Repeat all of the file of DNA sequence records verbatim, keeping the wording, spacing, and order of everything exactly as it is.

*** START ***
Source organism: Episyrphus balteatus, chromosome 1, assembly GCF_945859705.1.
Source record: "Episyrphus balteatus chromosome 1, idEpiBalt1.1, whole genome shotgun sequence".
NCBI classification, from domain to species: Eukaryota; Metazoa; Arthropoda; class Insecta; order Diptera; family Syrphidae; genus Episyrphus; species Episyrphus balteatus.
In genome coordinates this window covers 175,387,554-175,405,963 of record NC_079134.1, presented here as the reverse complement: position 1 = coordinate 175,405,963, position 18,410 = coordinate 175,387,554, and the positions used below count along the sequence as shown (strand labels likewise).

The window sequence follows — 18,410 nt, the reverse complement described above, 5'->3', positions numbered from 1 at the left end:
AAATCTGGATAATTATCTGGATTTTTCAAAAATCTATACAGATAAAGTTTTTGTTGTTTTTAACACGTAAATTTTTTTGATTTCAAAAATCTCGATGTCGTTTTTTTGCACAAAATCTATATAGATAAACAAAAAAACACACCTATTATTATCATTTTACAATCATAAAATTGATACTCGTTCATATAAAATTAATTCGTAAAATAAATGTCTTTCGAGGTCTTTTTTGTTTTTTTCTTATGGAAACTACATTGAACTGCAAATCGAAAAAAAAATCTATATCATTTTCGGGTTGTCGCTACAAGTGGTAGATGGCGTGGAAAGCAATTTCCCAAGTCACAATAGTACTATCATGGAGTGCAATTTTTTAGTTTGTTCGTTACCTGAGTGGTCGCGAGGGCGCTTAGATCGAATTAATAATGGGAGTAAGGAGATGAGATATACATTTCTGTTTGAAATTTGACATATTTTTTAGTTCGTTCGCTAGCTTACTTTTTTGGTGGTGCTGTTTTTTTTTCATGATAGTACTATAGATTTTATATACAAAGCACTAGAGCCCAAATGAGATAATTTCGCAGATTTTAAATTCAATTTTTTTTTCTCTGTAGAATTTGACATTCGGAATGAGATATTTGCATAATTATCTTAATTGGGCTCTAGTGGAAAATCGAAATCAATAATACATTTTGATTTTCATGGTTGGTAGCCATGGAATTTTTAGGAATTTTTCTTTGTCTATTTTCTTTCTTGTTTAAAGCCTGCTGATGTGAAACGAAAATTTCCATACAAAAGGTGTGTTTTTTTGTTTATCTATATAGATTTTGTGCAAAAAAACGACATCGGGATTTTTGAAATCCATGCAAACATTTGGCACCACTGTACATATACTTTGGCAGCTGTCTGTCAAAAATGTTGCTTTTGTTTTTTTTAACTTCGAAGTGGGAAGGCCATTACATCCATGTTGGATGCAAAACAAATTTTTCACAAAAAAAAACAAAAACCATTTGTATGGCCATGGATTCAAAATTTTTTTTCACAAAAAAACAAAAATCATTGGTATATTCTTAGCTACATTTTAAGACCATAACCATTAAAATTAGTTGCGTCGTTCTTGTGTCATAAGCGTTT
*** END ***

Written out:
Source organism: Episyrphus balteatus, chromosome 1, assembly GCF_945859705.1.
Source record: "Episyrphus balteatus chromosome 1, idEpiBalt1.1, whole genome shotgun sequence".
NCBI classification, from domain to species: Eukaryota; Metazoa; Arthropoda; class Insecta; order Diptera; family Syrphidae; genus Episyrphus; species Episyrphus balteatus.
In genome coordinates this window covers 175,387,554-175,405,963 of record NC_079134.1, presented here as the reverse complement: position 1 = coordinate 175,405,963, position 18,410 = coordinate 175,387,554, and the positions used below count along the sequence as shown (strand labels likewise).

The window sequence follows — 18,410 nt, the reverse complement described above, 5'->3', positions numbered from 1 at the left end:
AAATCTGGATAATTATCTGGATTTTTCAAAAATCTATACAGATAAAGTTTTTGTTGTTTTTAACACGTAAATTTTTTTGATTTCAAAAATCTCGATGTCGTTTTTTTGCACAAAATCTATATAGATAAACAAAAAAACACACCTATTATTATCATTTTACAATCATAAAATTGATACTCGTTCATATAAAATTAATTCGTAAAATAAATGTCTTTCGAGGTCTTTTTTGTTTTTTTCTTATGGAAACTACATTGAACTGCAAATCGAAAAAAAAATCTATATCATTTTCGGGTTGTCGCTACAAGTGGTAGATGGCGTGGAAAGCAATTTCCCAAGTCACAATAGTACTATCATGGAGTGCAATTTTTTAGTTTGTTCGTTACCTGAGTGGTCGCGAGGGCGCTTAGATCGAATTAATAATGGGAGTAAGGAGATGAGATATACATTTCTGTTTGAAATTTGACATATTTTTTAGTTCGTTCGCTAGCTTACTTTTTTGGTGGTGCTGTTTTTTTTTCATGATAGTACTATAGATTTTATATACAAAGCACTAGAGCCCAAATGAGATAATTTCGCAGATTTTAAATTCAATTTTTTTTTCTCTGTAGAATTTGACATTCGGAATGAGATATTTGCATAATTATCTTAATTGGGCTCTAGTGGAAAATCGAAATCAATAATACATTTTGATTTTCATGGTTGGTAGCCATGGAATTTTTAGGAATTTTTCTTTGTCTATTTTCTTTCTTGTTTAAAGCCTGCTGATGTGAAACGAAAATTTCCATACAAAAGGTGTGTTTTTTTGTTTATCTATATAGATTTTGTGCAAAAAAACGACATCGGGATTTTTGAAATCCATGCAAACATTTGGCACCACTGTACATATACTTTGGCAGCTGTCTGTCAAAAATGTTGCTTTTGTTTTTTTTAACTTCGAAGTGGGAAGGCCATTACATCCATGTTGGATGCAAAACAAATTTTTCACAAAAAAAAACAAAAACCATTTGTATGGCCATGGATTCAAAATTTTTTTTCACAAAAAAACAAAAATCATTGGTATATTCTTAGCTACATTTTAAGACCATAACCATTAAAATTAGTTGCGTCGTTCTTGTGTCATAAGCGTTT